Rep. Charles Rangel's (D-N.Y.) primary rival on Friday filed a legal challenge to the ballot-counting process as the 82-year old lawmaker's margin of victory in Tuesday's Democratic primary narrowed.

Rangel seemingly won Tuesday's competitive primary against state Assemblyman Adriano Espaillat. The former House Ways and Means Committee chairman declared victory and Espaillat conceded defeat.

But since then, as ballots have continued to be counted, Rangel's reported margin of vicotroy has shrunk from 6 points on Tuesday, when reports gave him a 46 percent to 38 edge with 82 percent of precincts reporting, to 2.6 percent, media reports said.

Espaillat’s campaign has raised the stakes, charging that the state election board has not allowed their campaign to "adequately monitor" the counting of votes.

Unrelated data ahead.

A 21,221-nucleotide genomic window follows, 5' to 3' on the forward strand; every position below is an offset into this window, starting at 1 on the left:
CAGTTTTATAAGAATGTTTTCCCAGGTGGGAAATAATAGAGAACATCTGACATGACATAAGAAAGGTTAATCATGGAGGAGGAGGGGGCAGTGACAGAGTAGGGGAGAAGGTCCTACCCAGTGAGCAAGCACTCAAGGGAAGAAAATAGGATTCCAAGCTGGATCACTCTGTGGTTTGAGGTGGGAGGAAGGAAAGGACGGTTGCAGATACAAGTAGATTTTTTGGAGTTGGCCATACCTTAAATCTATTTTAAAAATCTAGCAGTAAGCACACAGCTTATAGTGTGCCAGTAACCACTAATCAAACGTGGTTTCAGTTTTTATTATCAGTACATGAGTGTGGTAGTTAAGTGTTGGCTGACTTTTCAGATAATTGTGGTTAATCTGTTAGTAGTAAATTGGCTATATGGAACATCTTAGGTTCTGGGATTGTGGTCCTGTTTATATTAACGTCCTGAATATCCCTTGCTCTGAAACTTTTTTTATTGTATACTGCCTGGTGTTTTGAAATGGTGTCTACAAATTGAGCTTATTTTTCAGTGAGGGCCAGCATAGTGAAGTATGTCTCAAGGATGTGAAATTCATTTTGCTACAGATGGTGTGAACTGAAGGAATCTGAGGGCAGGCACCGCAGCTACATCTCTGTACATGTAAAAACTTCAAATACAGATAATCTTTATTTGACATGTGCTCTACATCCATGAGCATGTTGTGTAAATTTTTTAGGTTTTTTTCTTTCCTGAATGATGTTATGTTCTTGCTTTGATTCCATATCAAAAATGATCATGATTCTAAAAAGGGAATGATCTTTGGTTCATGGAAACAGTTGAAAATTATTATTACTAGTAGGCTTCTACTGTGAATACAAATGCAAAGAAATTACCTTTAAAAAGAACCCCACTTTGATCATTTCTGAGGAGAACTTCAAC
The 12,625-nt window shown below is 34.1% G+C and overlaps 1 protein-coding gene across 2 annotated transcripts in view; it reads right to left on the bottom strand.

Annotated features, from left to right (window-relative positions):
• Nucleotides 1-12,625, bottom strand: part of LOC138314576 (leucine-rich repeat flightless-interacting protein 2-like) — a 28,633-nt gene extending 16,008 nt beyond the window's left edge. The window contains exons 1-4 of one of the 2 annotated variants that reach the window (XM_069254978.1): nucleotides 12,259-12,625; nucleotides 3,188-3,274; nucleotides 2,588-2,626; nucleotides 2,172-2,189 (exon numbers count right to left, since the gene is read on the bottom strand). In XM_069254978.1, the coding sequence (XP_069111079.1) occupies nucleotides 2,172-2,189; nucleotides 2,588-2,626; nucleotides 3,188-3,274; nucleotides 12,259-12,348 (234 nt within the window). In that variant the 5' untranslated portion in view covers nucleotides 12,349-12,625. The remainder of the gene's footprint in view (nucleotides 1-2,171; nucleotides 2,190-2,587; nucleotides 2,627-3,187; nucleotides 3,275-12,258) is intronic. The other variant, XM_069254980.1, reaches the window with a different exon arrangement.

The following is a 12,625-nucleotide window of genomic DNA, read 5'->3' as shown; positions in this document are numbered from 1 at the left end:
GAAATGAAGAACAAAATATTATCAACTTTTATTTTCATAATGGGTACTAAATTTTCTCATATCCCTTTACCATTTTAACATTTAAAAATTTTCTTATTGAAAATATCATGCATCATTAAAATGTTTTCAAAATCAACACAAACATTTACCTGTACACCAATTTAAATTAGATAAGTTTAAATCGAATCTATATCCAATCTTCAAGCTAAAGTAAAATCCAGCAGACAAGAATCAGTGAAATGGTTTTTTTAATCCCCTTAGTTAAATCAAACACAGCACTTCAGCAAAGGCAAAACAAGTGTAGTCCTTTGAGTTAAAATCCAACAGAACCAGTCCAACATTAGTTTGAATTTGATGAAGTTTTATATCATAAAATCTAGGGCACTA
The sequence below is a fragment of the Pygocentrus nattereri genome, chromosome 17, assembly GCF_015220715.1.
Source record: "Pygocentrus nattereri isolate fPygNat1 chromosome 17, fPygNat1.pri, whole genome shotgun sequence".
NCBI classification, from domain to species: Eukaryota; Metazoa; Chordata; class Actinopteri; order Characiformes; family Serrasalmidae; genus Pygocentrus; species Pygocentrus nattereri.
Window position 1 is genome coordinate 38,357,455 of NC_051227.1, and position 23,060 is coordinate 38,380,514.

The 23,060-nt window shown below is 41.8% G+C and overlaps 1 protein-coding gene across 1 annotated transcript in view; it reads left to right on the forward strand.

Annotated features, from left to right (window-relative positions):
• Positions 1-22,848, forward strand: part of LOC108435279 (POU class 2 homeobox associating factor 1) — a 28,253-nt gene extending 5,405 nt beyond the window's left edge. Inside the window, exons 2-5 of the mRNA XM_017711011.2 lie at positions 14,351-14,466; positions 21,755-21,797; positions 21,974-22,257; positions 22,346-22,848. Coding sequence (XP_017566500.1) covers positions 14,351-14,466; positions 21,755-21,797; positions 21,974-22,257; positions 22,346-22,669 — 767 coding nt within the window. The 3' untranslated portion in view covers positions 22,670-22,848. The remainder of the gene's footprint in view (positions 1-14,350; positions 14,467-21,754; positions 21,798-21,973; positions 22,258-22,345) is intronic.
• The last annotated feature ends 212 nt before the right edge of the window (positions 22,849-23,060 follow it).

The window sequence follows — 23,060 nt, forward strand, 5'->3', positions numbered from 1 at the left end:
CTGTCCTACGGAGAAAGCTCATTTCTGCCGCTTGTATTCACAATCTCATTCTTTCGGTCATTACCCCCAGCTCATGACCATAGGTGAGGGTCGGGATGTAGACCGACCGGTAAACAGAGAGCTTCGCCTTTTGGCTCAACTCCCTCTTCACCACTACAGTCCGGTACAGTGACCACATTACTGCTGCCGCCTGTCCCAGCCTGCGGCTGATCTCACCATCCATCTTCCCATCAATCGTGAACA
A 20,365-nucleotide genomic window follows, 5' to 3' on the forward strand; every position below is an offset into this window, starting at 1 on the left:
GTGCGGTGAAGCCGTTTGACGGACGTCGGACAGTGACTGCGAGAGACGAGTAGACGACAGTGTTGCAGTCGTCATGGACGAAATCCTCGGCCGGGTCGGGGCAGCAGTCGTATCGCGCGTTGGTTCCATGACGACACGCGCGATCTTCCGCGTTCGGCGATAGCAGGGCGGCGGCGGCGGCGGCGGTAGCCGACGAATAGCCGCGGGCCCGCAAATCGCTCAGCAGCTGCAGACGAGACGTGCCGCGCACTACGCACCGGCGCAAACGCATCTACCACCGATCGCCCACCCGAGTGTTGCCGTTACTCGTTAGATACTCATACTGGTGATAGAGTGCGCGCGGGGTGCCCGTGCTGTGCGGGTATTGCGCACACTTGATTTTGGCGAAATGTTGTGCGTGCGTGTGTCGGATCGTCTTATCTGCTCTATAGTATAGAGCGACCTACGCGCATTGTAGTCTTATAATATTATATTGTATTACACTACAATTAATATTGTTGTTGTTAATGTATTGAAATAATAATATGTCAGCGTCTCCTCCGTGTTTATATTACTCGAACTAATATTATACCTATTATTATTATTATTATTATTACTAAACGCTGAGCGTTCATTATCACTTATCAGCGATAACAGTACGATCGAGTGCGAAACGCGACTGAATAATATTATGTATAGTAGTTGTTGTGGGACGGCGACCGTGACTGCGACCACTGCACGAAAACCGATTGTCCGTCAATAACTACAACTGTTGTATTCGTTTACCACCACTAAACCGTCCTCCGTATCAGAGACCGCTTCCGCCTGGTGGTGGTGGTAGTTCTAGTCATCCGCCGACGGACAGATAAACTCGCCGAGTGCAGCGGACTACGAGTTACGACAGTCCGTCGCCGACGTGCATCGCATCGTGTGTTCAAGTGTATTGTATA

"Three days after a winner was declared in this election, there are still votes to be counted," Espaillat's campaign said, calling for an open process, according to reports.

According to a report in the Wall Street Journal, only 1,032 votes separate the two men out of the 38,506 total which were cast, with 70 election districts still uncounted.

Reports say vote totals from six percent of precincts were still missing from the reported tallies.

While Rangel’s margin has shrunk and both campaigns are closely watching the count, Espaillat, has yet to retract his concession and there is still no certainty that Rangel's supposed victory will be undone. 

“We're waiting for the results of the Board of Elections," said Moises Perez, Rangel's campaign manager, according to reports. "It's a process that has to be completed by them. We want them to do it as soon as possible."

The primary fight was the toughest of Rangel's 42 year career in Congress. The veteran lawmaker had been hit by an ethics scandal which led to him being stripped of much of his power and culminated in a rare House censure in 2010. 

He was also forced to run in a redrawn district that was now Hispanic-majority for the first time, boosting the prospects of his rival, the Dominican Republic-born Espaillat.